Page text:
EU eyes overhaul of pharma rules to tackle vaccine, antibiotic shortages

Reuters
FILE PHOTO: A man wearing a face mask walks past the European Commission headquarters as the spread of coronavirus disease (COVID-19) continues in Brussels
FILE PHOTO: A man wearing a face mask walks past the European Commission headquarters as the spread of coronavirus disease (COVID-19) continues in Brussels

BRUSSELS (Reuters) - The European Commission on Tuesday started a process that could lead to reforms of drug manufacturing to limit shortages of vaccines and antibiotics and make medicines more easily available.

The move comes as the European Union continues to fight the COVID-19 pandemic, an effort that has exposed some healthcare shortcomings and the bloc's dependence on foreign supplies of essential drugs and chemicals, mostly from India and China.

"The unprecedented coronavirus pandemic clearly demonstrates the need to modernise the way the EU ensures access to medicines for its population," an EU Commission document said on Tuesday, listing shortages and unequal access to medicines as the main issues to address.

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The document seeks feedback from the public on possible reforms of rules on clinical trials, marketing of medicines and their production and distribution in Europe.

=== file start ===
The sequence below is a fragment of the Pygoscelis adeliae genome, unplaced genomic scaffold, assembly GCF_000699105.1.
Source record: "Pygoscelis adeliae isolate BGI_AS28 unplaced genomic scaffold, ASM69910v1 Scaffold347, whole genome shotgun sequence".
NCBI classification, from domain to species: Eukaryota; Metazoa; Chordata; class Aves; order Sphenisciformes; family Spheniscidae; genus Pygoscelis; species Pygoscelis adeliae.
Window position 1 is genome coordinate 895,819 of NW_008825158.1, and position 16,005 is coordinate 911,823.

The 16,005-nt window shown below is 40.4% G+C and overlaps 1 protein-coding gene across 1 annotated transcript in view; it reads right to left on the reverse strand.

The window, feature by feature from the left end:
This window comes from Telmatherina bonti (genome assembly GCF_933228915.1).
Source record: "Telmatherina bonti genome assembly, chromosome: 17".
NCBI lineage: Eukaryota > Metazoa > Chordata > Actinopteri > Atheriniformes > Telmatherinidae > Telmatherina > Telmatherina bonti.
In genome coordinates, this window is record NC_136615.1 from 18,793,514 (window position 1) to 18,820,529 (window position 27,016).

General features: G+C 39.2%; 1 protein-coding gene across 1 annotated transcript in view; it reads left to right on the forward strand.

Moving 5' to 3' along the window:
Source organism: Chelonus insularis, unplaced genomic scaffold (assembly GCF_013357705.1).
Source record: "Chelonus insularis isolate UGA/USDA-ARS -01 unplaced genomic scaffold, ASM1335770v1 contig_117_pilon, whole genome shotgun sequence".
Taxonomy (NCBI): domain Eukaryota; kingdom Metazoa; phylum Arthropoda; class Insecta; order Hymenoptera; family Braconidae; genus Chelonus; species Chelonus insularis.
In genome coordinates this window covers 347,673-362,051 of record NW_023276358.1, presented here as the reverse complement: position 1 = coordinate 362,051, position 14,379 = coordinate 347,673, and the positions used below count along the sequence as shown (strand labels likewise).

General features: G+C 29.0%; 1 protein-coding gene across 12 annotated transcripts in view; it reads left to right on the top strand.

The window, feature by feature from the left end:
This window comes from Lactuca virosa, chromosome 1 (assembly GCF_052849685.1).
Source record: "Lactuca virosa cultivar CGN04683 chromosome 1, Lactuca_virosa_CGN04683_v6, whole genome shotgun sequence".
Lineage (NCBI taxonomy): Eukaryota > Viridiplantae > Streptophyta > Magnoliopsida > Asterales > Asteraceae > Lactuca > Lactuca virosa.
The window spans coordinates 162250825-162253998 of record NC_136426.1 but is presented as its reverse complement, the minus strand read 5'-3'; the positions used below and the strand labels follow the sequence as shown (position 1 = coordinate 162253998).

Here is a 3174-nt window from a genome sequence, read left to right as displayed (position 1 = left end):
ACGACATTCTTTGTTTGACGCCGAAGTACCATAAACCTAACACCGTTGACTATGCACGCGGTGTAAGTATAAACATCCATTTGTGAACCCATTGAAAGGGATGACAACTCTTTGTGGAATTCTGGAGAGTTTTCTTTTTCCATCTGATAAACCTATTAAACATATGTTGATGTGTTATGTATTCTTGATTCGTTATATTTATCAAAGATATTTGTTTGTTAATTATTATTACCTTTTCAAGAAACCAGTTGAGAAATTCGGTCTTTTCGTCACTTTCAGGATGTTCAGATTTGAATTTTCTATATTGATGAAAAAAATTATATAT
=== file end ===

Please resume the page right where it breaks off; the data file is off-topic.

The 27-nation bloc has long experienced shortages of medicines, and the COVID-19 crisis worsened its predicament as global supply chains were disrupted while supplier countries temporarily curbed exports of some drugs.

Antibiotics, cancer medicines and vaccines are cited in the document as essential items which are often in short supply in Europe, a problem likely to worsen as the bloc has insufficient lab capacity to produce the huge amounts of vaccine doses that will be needed if a COVID-19 shot is developed.

The overhaul, whose details are due by the end of the year, will review incentives and requirements for pharmaceutical companies to place new drugs on the market and ensure their supply. Brussels proposed last week a budget of 9.4 billion euros ($10.5 billion) until 2027 to underpin these reforms [nL8N2D9444].

Among possible changes, information on medicines could be increasingly provided online or on multilingual packs to address bottlenecks in their distribution. The EU could also try to curb differences in drug prices, which are set at national level.



(Reporting by Francesco Guarascio @fraguarascio, Editing by William Maclean)

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